5. Well, that and 'map fire' was notoriously inaccurate during WW2. For one thing, especially on the Eastern Front, the maps that a unit might be using could date from surveys done in the previous century (assuming a unit could obtain a map at all). I have even read accounts where units were using tourist maps with no grid instead of actual survey maps in order to figure out where they were. German units frequently complained that their maps had almost no bearing to what they were actually seeing with their own eyes either because the surveying wasn't done as well as it could have been done or because the area in question had changed over the course of the fifty or one hundred years that the map was originally made. You combine bad maps for the calling unit with bad maps for the artillery unit and your map fire mission could be falling almost anywhere.
  6. A new version of Counter Attack at Son was included in one of the patches with a bridge that's passable for tanks (ugh - not my finest hour). I don't remember which one unfortunately. I just looked at the scenario in the editor and I didn't see any of those Xs in it. Like the others I've never seen anything that looks like that in the editor before. However, I am probably not fully patched since I haven't been in CMBN in quite a while.
  7. It actually looks as though the paratroop strap is mounted to the helmet liner while the normal strap is attached to the steel helmet instead of the liner. I used to have to wear those when I first enlisted and IIRC the normal helmet liner has no strap. Those things were extremely heavy and uncomfortable and I was very happy when we switched over to the Kevlar helmet.
  8. This isn't a bug. It has always been this way. When you are playing a scenario against the AI in any mode, AI controlled passengers will not show up as separate icons even in scenario author test mode. You can't select a passenger when it is controlled by the AI, you can only select the vehicle they are riding in. Now if you are playing as that side and the passengers aren't selectable well then you have a problem, but since AI passengers only dismount when the AI orders tell them to dismount then there is no need for the passengers to be selectable. Obviously in other modes showing the passengers would be a major fog of war issue. That isn't an issue in Scenario Author Test mode obviously, but I'm going to guess that it would have taken special 'override' coding of some sort in order to make the passengers show up in that mode and since you can't manually dismount them when they are AI controlled then really, what's the point?
  9. Victory conditions can be tied to a scenario in such a way that the forces don't need to be balanced in order for the overmatched side to achieve victory. I am not familiar with the scenario in question, but if, for example, the German side achieved Total Victory through holding one building then if the Germans manage to have a single team left alive in the building and the Americans haven't gained entry then the Germans win regardless as to what type of punishment the German forces took through the course of the game.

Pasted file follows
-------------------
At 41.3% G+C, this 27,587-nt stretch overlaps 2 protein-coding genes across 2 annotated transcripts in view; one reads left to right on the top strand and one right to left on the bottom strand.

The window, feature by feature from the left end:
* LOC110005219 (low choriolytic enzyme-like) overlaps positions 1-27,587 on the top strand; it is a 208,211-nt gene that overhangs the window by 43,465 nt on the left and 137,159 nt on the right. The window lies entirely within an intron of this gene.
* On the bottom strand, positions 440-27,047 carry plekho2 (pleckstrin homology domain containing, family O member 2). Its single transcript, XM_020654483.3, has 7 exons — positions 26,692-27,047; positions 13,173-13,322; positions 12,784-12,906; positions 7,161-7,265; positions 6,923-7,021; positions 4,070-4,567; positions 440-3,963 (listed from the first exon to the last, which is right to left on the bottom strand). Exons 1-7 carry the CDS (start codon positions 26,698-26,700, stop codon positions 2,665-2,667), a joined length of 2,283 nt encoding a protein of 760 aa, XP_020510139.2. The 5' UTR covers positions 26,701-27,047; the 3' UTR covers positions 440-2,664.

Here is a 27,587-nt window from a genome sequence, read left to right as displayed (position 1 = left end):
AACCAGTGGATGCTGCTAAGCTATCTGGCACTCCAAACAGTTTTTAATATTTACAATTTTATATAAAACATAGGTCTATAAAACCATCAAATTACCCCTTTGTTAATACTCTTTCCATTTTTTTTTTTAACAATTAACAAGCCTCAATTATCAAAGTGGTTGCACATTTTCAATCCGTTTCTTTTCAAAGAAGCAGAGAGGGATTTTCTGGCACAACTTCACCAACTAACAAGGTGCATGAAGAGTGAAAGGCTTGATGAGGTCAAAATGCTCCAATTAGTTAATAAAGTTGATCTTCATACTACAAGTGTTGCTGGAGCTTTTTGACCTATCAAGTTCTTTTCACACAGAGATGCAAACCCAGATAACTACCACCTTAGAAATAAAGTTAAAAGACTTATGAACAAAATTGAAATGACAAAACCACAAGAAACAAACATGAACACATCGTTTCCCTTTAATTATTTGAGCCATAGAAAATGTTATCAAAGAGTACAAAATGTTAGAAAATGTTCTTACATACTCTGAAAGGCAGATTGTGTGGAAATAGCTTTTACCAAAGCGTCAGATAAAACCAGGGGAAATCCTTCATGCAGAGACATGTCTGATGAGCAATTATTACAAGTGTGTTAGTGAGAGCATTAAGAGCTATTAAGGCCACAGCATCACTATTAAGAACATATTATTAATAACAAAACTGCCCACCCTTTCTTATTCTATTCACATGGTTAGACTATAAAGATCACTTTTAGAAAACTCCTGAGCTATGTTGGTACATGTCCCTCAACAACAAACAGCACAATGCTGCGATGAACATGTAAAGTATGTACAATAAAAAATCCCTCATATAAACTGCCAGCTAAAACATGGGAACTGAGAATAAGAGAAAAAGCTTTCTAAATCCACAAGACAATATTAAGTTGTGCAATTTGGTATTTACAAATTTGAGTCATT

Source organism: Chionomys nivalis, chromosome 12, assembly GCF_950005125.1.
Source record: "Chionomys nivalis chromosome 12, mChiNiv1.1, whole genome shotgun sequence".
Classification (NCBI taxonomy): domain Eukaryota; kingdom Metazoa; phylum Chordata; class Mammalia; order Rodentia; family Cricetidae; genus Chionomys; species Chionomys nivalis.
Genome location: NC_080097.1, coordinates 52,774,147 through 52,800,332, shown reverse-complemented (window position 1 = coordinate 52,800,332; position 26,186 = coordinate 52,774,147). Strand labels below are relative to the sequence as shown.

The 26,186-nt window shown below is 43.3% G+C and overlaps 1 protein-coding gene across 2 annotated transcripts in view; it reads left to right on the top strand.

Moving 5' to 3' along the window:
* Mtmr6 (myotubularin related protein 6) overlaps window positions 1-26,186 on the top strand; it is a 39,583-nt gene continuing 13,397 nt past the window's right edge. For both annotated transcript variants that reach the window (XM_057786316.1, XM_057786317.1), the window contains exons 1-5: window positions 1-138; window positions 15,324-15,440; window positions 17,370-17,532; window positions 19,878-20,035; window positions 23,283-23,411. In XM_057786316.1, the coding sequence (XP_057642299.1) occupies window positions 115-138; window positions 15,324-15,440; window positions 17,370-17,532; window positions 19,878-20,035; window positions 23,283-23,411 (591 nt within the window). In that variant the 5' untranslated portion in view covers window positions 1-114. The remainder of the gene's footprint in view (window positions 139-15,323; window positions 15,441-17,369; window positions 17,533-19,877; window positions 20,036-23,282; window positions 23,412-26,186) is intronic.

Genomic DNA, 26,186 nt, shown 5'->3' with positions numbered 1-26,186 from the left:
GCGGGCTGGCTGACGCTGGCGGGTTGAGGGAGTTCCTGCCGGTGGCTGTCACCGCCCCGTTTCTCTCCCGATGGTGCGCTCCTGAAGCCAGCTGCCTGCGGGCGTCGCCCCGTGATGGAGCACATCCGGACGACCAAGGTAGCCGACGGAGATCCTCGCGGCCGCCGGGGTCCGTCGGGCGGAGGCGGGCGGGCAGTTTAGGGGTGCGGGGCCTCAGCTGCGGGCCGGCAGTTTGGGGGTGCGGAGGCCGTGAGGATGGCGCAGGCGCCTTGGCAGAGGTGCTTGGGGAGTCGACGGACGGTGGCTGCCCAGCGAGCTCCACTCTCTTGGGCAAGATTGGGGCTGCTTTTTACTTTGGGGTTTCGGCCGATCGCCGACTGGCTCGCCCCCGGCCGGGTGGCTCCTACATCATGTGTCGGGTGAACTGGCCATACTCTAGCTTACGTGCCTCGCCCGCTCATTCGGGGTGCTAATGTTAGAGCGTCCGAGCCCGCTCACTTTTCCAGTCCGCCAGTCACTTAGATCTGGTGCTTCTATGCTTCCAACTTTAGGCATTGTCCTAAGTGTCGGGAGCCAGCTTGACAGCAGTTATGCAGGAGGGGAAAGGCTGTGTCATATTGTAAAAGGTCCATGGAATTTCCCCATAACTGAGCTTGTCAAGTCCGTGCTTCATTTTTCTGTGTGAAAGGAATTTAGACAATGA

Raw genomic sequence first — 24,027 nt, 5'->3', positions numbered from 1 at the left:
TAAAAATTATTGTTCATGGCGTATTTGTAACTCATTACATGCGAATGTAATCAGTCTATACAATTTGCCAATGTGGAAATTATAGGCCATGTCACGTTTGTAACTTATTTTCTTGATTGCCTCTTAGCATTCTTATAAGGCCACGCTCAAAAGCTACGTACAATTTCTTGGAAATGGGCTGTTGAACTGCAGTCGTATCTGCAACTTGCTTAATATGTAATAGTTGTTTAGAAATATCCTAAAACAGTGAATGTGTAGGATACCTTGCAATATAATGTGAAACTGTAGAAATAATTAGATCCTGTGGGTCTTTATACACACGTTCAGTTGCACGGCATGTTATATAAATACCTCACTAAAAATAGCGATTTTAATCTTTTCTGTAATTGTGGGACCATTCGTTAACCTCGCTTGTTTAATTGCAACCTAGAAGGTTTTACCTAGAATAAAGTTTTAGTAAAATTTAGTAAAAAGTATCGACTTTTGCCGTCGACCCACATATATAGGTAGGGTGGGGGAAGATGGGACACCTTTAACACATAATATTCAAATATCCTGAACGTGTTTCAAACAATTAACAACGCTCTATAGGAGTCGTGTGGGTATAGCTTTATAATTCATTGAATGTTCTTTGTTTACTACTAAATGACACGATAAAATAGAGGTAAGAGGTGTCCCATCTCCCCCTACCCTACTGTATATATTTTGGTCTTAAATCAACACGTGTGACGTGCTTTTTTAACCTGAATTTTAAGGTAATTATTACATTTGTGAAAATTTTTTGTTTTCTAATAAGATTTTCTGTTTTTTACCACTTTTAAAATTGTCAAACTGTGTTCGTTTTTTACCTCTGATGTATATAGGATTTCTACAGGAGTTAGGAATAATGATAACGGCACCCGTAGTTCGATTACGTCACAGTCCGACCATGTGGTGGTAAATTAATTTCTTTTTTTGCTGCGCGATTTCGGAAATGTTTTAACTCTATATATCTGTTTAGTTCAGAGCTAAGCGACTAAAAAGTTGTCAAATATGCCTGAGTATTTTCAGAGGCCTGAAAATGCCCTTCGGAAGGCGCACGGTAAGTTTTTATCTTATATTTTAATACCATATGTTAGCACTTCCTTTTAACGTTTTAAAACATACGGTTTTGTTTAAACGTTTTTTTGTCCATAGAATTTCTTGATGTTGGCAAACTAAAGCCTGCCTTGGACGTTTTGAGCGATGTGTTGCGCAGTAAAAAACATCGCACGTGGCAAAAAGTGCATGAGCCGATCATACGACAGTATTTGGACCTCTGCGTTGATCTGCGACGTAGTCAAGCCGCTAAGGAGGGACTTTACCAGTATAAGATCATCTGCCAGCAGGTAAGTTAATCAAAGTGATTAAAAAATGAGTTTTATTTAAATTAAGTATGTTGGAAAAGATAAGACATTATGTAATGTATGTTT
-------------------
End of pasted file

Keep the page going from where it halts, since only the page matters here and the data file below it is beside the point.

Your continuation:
10. I don't know if I would go so far as to say 'much of the scenario designs in much of the CMx2 series.' These issues crop up but I don't know that they are prevalent or necessarily common. I also think that in some cases what you are attributing to 'scripting' may be something else entirely. One of the first things that a scenario designer has to do is figure out the dimensions of their map as well as what to include and what to exclude. Therefore the designer must, by necessity, have some idea as to how the scenario is likely to develop, how much room the player needs, and what pieces of terrain or map locations are likely to be relevant or important. Without that knowledge in advance the scenario designer doesn't know what his map dimensions will be or even where the map needs to be centered. This decision is a very important one because in many cases the actual lay of the terrain does not necessarily become apparent until the scenario designer has recreated their map in 3D in the game. I can't tell you how many times I've taken aerial photos, paper maps, or Google Earth locations, put them into the game in 3D and only then realized why the historical course of the battle likely took the path that it did. Making a map is also not a trivial thing. This is especially true for larger maps. A designer may have spent a week or more on a map only to find that perhaps they didn't center it as well as maybe they could have or perhaps they might have misjudged the distance between terrain features and either made the map too small or excluded an important feature. The game itself makes it difficult to add map to an existing map because it only extends a certain distance in each direction and if you only extended the map one direction and that's the direction you need the extra space you might be stuck without the ability to extend the map any further that direction. You also need to account for the size of your overlay because the map dimensions in game should map the Google Earth dimensions for your overlay. Once your map is extended you then need to create a new overlay and of course your overlay dimensions must match your new map dimensions perfectly or it won't work. In other words, your map dimension and what to include are one of the first things that a designer needs to figure out and if he makes a mistake he may be faced with the choice of either redoing the entire thing or working with what they've got. Having said all that, I think there are some designers who use time and space in a deliberate effort to make a scenario more difficult than it necessarily could be. Perhaps some even do attempt to push the player into a script, most likely because it makes designing an AI plan easier if you know exactly what the player is going to do. So I think that the time and scripting issue is probably more prevalent in the campaigns than they are in the free standing scenarios and perhaps more prevalent in the earlier versions of the game. I would guess that a designer may also be influenced by the types of games they like to play. If a designer enjoys playing games like, say first person shooters with well scripted 'levels' and uses that as their inspiration for scenario design then that's what you are going to get more often than not from that designer.